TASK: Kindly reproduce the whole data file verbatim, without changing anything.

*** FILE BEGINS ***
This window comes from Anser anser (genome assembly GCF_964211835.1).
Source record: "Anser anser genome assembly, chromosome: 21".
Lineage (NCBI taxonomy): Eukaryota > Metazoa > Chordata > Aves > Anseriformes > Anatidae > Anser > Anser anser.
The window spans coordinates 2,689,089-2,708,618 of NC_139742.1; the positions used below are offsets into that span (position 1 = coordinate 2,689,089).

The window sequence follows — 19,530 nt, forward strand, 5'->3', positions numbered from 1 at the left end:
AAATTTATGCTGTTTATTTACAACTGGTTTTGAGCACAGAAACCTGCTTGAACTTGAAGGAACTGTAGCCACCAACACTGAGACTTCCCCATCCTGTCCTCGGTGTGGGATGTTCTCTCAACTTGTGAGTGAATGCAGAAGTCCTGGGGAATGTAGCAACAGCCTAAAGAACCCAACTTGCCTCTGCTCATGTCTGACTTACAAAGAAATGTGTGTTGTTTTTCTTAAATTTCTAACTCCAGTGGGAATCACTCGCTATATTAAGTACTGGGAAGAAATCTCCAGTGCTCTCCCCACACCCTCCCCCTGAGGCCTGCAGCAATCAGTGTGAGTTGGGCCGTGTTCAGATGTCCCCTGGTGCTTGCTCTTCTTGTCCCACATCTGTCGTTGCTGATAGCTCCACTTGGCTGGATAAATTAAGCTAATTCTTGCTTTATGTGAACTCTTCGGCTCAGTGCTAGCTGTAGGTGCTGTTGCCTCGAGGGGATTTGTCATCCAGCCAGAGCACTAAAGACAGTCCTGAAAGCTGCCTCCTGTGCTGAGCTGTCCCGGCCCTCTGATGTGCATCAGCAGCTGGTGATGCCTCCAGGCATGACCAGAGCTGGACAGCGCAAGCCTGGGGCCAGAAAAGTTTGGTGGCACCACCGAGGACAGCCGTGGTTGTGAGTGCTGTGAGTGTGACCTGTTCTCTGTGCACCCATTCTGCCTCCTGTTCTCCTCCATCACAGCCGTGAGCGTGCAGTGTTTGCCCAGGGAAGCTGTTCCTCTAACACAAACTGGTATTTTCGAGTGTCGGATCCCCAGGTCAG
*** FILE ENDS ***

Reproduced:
This window comes from Anser anser (genome assembly GCF_964211835.1).
Source record: "Anser anser genome assembly, chromosome: 21".
Lineage (NCBI taxonomy): Eukaryota > Metazoa > Chordata > Aves > Anseriformes > Anatidae > Anser > Anser anser.
The window spans coordinates 2,689,089-2,708,618 of NC_139742.1; the positions used below are offsets into that span (position 1 = coordinate 2,689,089).

The window sequence follows — 19,530 nt, forward strand, 5'->3', positions numbered from 1 at the left end:
AAATTTATGCTGTTTATTTACAACTGGTTTTGAGCACAGAAACCTGCTTGAACTTGAAGGAACTGTAGCCACCAACACTGAGACTTCCCCATCCTGTCCTCGGTGTGGGATGTTCTCTCAACTTGTGAGTGAATGCAGAAGTCCTGGGGAATGTAGCAACAGCCTAAAGAACCCAACTTGCCTCTGCTCATGTCTGACTTACAAAGAAATGTGTGTTGTTTTTCTTAAATTTCTAACTCCAGTGGGAATCACTCGCTATATTAAGTACTGGGAAGAAATCTCCAGTGCTCTCCCCACACCCTCCCCCTGAGGCCTGCAGCAATCAGTGTGAGTTGGGCCGTGTTCAGATGTCCCCTGGTGCTTGCTCTTCTTGTCCCACATCTGTCGTTGCTGATAGCTCCACTTGGCTGGATAAATTAAGCTAATTCTTGCTTTATGTGAACTCTTCGGCTCAGTGCTAGCTGTAGGTGCTGTTGCCTCGAGGGGATTTGTCATCCAGCCAGAGCACTAAAGACAGTCCTGAAAGCTGCCTCCTGTGCTGAGCTGTCCCGGCCCTCTGATGTGCATCAGCAGCTGGTGATGCCTCCAGGCATGACCAGAGCTGGACAGCGCAAGCCTGGGGCCAGAAAAGTTTGGTGGCACCACCGAGGACAGCCGTGGTTGTGAGTGCTGTGAGTGTGACCTGTTCTCTGTGCACCCATTCTGCCTCCTGTTCTCCTCCATCACAGCCGTGAGCGTGCAGTGTTTGCCCAGGGAAGCTGTTCCTCTAACACAAACTGGTATTTTCGAGTGTCGGATCCCCAGGTCAG